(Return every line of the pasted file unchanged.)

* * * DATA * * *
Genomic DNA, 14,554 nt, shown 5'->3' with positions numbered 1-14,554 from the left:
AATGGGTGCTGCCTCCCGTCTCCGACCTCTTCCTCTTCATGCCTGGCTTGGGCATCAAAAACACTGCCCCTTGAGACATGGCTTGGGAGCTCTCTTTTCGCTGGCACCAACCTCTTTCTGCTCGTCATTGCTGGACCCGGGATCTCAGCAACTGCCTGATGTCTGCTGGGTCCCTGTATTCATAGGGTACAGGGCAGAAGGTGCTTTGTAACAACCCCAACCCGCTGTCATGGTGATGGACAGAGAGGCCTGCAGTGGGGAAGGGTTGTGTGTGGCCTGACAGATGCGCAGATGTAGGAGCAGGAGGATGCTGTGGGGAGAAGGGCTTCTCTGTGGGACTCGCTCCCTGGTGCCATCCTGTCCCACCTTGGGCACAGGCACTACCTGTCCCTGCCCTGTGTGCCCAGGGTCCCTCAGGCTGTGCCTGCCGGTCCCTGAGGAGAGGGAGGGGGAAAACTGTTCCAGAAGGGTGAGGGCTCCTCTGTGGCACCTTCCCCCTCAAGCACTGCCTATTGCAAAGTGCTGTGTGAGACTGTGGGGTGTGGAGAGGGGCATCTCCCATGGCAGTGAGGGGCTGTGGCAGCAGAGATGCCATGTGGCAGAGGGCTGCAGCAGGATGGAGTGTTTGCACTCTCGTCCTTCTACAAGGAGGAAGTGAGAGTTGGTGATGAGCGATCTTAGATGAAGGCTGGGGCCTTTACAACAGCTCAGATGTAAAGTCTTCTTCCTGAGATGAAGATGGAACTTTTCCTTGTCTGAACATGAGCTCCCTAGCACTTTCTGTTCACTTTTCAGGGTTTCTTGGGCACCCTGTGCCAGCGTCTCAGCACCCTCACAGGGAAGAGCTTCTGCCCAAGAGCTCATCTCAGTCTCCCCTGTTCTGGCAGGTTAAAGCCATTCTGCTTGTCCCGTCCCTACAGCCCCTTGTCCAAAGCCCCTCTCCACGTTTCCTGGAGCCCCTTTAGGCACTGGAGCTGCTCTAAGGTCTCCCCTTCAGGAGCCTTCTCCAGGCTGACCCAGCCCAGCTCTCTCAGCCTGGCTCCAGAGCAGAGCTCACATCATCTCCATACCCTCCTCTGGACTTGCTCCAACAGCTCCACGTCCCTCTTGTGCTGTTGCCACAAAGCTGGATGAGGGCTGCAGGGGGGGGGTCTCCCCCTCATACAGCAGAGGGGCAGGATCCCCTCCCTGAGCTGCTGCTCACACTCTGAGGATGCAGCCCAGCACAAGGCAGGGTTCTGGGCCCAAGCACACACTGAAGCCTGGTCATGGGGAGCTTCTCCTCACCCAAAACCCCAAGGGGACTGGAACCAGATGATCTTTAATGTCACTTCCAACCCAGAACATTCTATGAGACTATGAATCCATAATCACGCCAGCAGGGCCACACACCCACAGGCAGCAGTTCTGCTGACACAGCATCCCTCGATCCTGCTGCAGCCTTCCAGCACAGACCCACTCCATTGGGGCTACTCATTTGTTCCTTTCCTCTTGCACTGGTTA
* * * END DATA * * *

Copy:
Genomic DNA, 14,554 nt, shown 5'->3' with positions numbered 1-14,554 from the left:
AATGGGTGCTGCCTCCCGTCTCCGACCTCTTCCTCTTCATGCCTGGCTTGGGCATCAAAAACACTGCCCCTTGAGACATGGCTTGGGAGCTCTCTTTTCGCTGGCACCAACCTCTTTCTGCTCGTCATTGCTGGACCCGGGATCTCAGCAACTGCCTGATGTCTGCTGGGTCCCTGTATTCATAGGGTACAGGGCAGAAGGTGCTTTGTAACAACCCCAACCCGCTGTCATGGTGATGGACAGAGAGGCCTGCAGTGGGGAAGGGTTGTGTGTGGCCTGACAGATGCGCAGATGTAGGAGCAGGAGGATGCTGTGGGGAGAAGGGCTTCTCTGTGGGACTCGCTCCCTGGTGCCATCCTGTCCCACCTTGGGCACAGGCACTACCTGTCCCTGCCCTGTGTGCCCAGGGTCCCTCAGGCTGTGCCTGCCGGTCCCTGAGGAGAGGGAGGGGGAAAACTGTTCCAGAAGGGTGAGGGCTCCTCTGTGGCACCTTCCCCCTCAAGCACTGCCTATTGCAAAGTGCTGTGTGAGACTGTGGGGTGTGGAGAGGGGCATCTCCCATGGCAGTGAGGGGCTGTGGCAGCAGAGATGCCATGTGGCAGAGGGCTGCAGCAGGATGGAGTGTTTGCACTCTCGTCCTTCTACAAGGAGGAAGTGAGAGTTGGTGATGAGCGATCTTAGATGAAGGCTGGGGCCTTTACAACAGCTCAGATGTAAAGTCTTCTTCCTGAGATGAAGATGGAACTTTTCCTTGTCTGAACATGAGCTCCCTAGCACTTTCTGTTCACTTTTCAGGGTTTCTTGGGCACCCTGTGCCAGCGTCTCAGCACCCTCACAGGGAAGAGCTTCTGCCCAAGAGCTCATCTCAGTCTCCCCTGTTCTGGCAGGTTAAAGCCATTCTGCTTGTCCCGTCCCTACAGCCCCTTGTCCAAAGCCCCTCTCCACGTTTCCTGGAGCCCCTTTAGGCACTGGAGCTGCTCTAAGGTCTCCCCTTCAGGAGCCTTCTCCAGGCTGACCCAGCCCAGCTCTCTCAGCCTGGCTCCAGAGCAGAGCTCACATCATCTCCATACCCTCCTCTGGACTTGCTCCAACAGCTCCACGTCCCTCTTGTGCTGTTGCCACAAAGCTGGATGAGGGCTGCAGGGGGGGGGTCTCCCCCTCATACAGCAGAGGGGCAGGATCCCCTCCCTGAGCTGCTGCTCACACTCTGAGGATGCAGCCCAGCACAAGGCAGGGTTCTGGGCCCAAGCACACACTGAAGCCTGGTCATGGGGAGCTTCTCCTCACCCAAAACCCCAAGGGGACTGGAACCAGATGATCTTTAATGTCACTTCCAACCCAGAACATTCTATGAGACTATGAATCCATAATCACGCCAGCAGGGCCACACACCCACAGGCAGCAGTTCTGCTGACACAGCATCCCTCGATCCTGCTGCAGCCTTCCAGCACAGACCCACTCCATTGGGGCTACTCATTTGTTCCTTTCCTCTTGCACTGGTTA